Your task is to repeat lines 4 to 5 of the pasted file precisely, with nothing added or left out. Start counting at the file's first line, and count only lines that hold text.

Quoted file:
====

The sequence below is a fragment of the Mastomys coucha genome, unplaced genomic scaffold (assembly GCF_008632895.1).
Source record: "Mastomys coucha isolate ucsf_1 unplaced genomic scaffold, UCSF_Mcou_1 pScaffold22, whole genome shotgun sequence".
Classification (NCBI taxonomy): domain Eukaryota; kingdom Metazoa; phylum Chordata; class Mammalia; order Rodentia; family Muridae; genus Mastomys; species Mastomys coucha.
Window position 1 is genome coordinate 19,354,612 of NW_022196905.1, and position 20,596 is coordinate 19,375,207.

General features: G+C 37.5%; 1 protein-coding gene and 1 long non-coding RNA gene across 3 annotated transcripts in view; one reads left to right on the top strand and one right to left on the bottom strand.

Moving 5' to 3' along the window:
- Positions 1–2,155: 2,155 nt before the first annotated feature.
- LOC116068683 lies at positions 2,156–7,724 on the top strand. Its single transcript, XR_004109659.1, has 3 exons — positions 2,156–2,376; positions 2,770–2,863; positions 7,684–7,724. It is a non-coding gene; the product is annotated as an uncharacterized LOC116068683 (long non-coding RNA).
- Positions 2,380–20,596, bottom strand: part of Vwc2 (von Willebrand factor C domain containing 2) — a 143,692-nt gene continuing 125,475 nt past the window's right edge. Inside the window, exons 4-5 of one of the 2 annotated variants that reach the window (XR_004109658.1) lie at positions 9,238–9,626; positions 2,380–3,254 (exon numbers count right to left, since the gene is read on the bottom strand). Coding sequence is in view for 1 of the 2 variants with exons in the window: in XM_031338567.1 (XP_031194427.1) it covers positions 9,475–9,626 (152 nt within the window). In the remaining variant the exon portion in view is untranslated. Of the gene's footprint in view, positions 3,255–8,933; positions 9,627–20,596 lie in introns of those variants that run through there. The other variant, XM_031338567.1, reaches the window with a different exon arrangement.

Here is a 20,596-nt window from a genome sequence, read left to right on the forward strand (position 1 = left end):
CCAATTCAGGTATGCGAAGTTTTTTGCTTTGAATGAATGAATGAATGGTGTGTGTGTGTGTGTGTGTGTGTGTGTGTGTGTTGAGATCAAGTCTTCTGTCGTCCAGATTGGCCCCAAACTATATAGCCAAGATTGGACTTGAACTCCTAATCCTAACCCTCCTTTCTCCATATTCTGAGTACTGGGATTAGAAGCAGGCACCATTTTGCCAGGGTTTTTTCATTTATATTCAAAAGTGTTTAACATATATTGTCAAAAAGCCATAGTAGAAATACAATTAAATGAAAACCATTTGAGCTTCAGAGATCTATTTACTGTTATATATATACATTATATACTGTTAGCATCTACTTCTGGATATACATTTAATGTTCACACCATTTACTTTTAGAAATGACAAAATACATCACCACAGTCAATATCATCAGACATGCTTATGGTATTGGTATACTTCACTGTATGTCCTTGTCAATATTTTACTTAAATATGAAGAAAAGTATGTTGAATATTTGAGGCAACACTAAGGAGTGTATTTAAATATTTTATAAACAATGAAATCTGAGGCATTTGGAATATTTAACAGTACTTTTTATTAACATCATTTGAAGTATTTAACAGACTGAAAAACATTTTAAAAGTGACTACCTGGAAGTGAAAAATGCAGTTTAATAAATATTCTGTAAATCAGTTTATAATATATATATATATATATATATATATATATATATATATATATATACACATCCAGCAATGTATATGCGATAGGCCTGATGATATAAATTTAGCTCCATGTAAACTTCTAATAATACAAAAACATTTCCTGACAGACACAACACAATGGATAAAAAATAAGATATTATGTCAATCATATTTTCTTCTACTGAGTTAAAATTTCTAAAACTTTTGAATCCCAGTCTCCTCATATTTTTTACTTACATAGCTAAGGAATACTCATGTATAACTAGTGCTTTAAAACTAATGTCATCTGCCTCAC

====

Window position 1 is genome coordinate 19,354,612 of NW_022196905.1, and position 20,596 is coordinate 19,375,207.

General features: G+C 37.5%; 1 protein-coding gene and 1 long non-coding RNA gene across 3 annotated transcripts in view; one reads left to right on the top strand and one right to left on the bottom strand.